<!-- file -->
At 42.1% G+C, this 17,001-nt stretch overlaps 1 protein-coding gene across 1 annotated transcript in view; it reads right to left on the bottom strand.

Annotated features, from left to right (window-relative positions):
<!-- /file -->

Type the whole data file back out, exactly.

At 42.1% G+C, this 17,001-nt stretch overlaps 1 protein-coding gene across 1 annotated transcript in view; it reads right to left on the bottom strand.

Annotated features, from left to right (window-relative positions):